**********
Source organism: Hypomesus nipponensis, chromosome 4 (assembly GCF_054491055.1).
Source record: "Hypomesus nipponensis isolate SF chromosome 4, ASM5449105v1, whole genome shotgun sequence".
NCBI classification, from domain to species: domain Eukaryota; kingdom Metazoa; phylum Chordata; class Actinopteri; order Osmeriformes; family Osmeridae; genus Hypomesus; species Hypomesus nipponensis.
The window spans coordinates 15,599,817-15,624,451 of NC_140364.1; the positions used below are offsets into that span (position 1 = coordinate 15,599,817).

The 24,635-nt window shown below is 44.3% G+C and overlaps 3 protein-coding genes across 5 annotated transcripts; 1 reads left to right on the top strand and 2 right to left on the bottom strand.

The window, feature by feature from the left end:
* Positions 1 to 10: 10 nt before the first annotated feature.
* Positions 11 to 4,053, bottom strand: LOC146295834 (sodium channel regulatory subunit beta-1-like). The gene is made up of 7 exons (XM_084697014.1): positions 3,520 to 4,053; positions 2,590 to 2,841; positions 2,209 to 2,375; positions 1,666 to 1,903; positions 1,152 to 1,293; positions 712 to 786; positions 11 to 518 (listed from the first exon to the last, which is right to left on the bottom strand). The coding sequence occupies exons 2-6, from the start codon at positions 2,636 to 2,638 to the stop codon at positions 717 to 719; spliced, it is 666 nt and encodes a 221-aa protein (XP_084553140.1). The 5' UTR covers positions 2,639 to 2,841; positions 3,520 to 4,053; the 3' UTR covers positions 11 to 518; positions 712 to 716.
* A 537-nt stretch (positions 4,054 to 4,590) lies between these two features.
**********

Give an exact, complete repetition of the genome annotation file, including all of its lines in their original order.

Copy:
Source organism: Hypomesus nipponensis, chromosome 4 (assembly GCF_054491055.1).
Source record: "Hypomesus nipponensis isolate SF chromosome 4, ASM5449105v1, whole genome shotgun sequence".
NCBI classification, from domain to species: domain Eukaryota; kingdom Metazoa; phylum Chordata; class Actinopteri; order Osmeriformes; family Osmeridae; genus Hypomesus; species Hypomesus nipponensis.
The window spans coordinates 15,599,817-15,624,451 of NC_140364.1; the positions used below are offsets into that span (position 1 = coordinate 15,599,817).

The 24,635-nt window shown below is 44.3% G+C and overlaps 3 protein-coding genes across 5 annotated transcripts; 1 reads left to right on the top strand and 2 right to left on the bottom strand.

The window, feature by feature from the left end:
* Positions 1 to 10: 10 nt before the first annotated feature.
* Positions 11 to 4,053, bottom strand: LOC146295834 (sodium channel regulatory subunit beta-1-like). The gene is made up of 7 exons (XM_084697014.1): positions 3,520 to 4,053; positions 2,590 to 2,841; positions 2,209 to 2,375; positions 1,666 to 1,903; positions 1,152 to 1,293; positions 712 to 786; positions 11 to 518 (listed from the first exon to the last, which is right to left on the bottom strand). The coding sequence occupies exons 2-6, from the start codon at positions 2,636 to 2,638 to the stop codon at positions 717 to 719; spliced, it is 666 nt and encodes a 221-aa protein (XP_084553140.1). The 5' UTR covers positions 2,639 to 2,841; positions 3,520 to 4,053; the 3' UTR covers positions 11 to 518; positions 712 to 716.
* A 537-nt stretch (positions 4,054 to 4,590) lies between these two features.